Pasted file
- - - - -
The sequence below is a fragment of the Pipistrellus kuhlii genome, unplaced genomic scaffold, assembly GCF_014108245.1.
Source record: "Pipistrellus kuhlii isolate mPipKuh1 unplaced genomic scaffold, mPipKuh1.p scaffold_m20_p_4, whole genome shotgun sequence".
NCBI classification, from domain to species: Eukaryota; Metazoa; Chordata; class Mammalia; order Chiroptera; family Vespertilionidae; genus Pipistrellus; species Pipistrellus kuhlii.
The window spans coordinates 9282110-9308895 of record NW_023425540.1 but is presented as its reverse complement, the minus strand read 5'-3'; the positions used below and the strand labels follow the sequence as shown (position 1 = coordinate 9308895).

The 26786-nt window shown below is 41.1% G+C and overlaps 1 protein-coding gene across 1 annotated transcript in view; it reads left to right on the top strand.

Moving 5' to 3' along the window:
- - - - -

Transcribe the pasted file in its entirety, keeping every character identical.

The sequence below is a fragment of the Pipistrellus kuhlii genome, unplaced genomic scaffold, assembly GCF_014108245.1.
Source record: "Pipistrellus kuhlii isolate mPipKuh1 unplaced genomic scaffold, mPipKuh1.p scaffold_m20_p_4, whole genome shotgun sequence".
NCBI classification, from domain to species: Eukaryota; Metazoa; Chordata; class Mammalia; order Chiroptera; family Vespertilionidae; genus Pipistrellus; species Pipistrellus kuhlii.
The window spans coordinates 9282110-9308895 of record NW_023425540.1 but is presented as its reverse complement, the minus strand read 5'-3'; the positions used below and the strand labels follow the sequence as shown (position 1 = coordinate 9308895).

The 26786-nt window shown below is 41.1% G+C and overlaps 1 protein-coding gene across 1 annotated transcript in view; it reads left to right on the top strand.

Moving 5' to 3' along the window: